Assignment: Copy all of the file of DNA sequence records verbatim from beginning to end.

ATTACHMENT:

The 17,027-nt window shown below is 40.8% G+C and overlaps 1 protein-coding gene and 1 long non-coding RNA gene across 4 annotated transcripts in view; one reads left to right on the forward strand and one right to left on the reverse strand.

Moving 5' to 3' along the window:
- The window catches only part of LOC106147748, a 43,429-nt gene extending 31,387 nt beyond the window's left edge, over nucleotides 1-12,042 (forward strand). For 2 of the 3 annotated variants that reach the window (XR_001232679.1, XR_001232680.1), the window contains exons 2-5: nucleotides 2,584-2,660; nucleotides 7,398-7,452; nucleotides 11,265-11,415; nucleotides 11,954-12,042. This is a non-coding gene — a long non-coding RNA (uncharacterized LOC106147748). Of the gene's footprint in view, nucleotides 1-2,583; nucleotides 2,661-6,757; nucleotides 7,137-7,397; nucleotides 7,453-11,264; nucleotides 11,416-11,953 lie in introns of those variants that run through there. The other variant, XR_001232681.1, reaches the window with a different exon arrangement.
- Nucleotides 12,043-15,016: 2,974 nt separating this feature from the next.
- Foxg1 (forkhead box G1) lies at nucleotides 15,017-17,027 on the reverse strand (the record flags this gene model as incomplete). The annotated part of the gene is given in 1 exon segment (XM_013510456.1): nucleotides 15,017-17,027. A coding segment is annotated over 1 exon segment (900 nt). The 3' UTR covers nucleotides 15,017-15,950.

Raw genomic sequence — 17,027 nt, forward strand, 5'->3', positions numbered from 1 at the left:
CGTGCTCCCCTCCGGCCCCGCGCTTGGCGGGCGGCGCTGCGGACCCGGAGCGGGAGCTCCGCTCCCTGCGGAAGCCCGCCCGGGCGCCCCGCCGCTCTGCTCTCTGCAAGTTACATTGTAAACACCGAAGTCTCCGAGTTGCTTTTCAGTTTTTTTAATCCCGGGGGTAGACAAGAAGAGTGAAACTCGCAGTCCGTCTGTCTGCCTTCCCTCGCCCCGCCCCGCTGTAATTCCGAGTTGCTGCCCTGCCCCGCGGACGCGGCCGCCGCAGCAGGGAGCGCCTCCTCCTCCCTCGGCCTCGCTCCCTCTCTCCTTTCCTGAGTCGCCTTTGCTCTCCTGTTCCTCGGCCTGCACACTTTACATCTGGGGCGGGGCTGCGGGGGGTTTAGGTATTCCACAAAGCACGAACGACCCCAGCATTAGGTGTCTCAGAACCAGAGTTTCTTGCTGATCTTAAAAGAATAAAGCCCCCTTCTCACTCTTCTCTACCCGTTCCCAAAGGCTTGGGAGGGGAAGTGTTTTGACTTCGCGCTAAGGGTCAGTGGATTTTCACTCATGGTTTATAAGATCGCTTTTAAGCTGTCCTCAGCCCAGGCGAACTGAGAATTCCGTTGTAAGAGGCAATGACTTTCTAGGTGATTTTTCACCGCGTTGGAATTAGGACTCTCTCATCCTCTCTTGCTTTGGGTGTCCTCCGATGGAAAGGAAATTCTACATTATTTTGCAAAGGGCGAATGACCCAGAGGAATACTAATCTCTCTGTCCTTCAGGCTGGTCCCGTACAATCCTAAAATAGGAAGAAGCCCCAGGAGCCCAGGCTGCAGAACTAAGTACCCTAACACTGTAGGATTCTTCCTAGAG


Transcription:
The 17,027-nt window shown below is 40.8% G+C and overlaps 1 protein-coding gene and 1 long non-coding RNA gene across 4 annotated transcripts in view; one reads left to right on the forward strand and one right to left on the reverse strand.

Moving 5' to 3' along the window:
- The window catches only part of LOC106147748, a 43,429-nt gene extending 31,387 nt beyond the window's left edge, over nucleotides 1-12,042 (forward strand). For 2 of the 3 annotated variants that reach the window (XR_001232679.1, XR_001232680.1), the window contains exons 2-5: nucleotides 2,584-2,660; nucleotides 7,398-7,452; nucleotides 11,265-11,415; nucleotides 11,954-12,042. This is a non-coding gene — a long non-coding RNA (uncharacterized LOC106147748). Of the gene's footprint in view, nucleotides 1-2,583; nucleotides 2,661-6,757; nucleotides 7,137-7,397; nucleotides 7,453-11,264; nucleotides 11,416-11,953 lie in introns of those variants that run through there. The other variant, XR_001232681.1, reaches the window with a different exon arrangement.
- Nucleotides 12,043-15,016: 2,974 nt separating this feature from the next.
- Foxg1 (forkhead box G1) lies at nucleotides 15,017-17,027 on the reverse strand (the record flags this gene model as incomplete). The annotated part of the gene is given in 1 exon segment (XM_013510456.1): nucleotides 15,017-17,027. A coding segment is annotated over 1 exon segment (900 nt). The 3' UTR covers nucleotides 15,017-15,950.

Raw genomic sequence — 17,027 nt, forward strand, 5'->3', positions numbered from 1 at the left:
CGTGCTCCCCTCCGGCCCCGCGCTTGGCGGGCGGCGCTGCGGACCCGGAGCGGGAGCTCCGCTCCCTGCGGAAGCCCGCCCGGGCGCCCCGCCGCTCTGCTCTCTGCAAGTTACATTGTAAACACCGAAGTCTCCGAGTTGCTTTTCAGTTTTTTTAATCCCGGGGGTAGACAAGAAGAGTGAAACTCGCAGTCCGTCTGTCTGCCTTCCCTCGCCCCGCCCCGCTGTAATTCCGAGTTGCTGCCCTGCCCCGCGGACGCGGCCGCCGCAGCAGGGAGCGCCTCCTCCTCCCTCGGCCTCGCTCCCTCTCTCCTTTCCTGAGTCGCCTTTGCTCTCCTGTTCCTCGGCCTGCACACTTTACATCTGGGGCGGGGCTGCGGGGGGTTTAGGTATTCCACAAAGCACGAACGACCCCAGCATTAGGTGTCTCAGAACCAGAGTTTCTTGCTGATCTTAAAAGAATAAAGCCCCCTTCTCACTCTTCTCTACCCGTTCCCAAAGGCTTGGGAGGGGAAGTGTTTTGACTTCGCGCTAAGGGTCAGTGGATTTTCACTCATGGTTTATAAGATCGCTTTTAAGCTGTCCTCAGCCCAGGCGAACTGAGAATTCCGTTGTAAGAGGCAATGACTTTCTAGGTGATTTTTCACCGCGTTGGAATTAGGACTCTCTCATCCTCTCTTGCTTTGGGTGTCCTCCGATGGAAAGGAAATTCTACATTATTTTGCAAAGGGCGAATGACCCAGAGGAATACTAATCTCTCTGTCCTTCAGGCTGGTCCCGTACAATCCTAAAATAGGAAGAAGCCCCAGGAGCCCAGGCTGCAGAACTAAGTACCCTAACACTGTAGGATTCTTCCTAGAG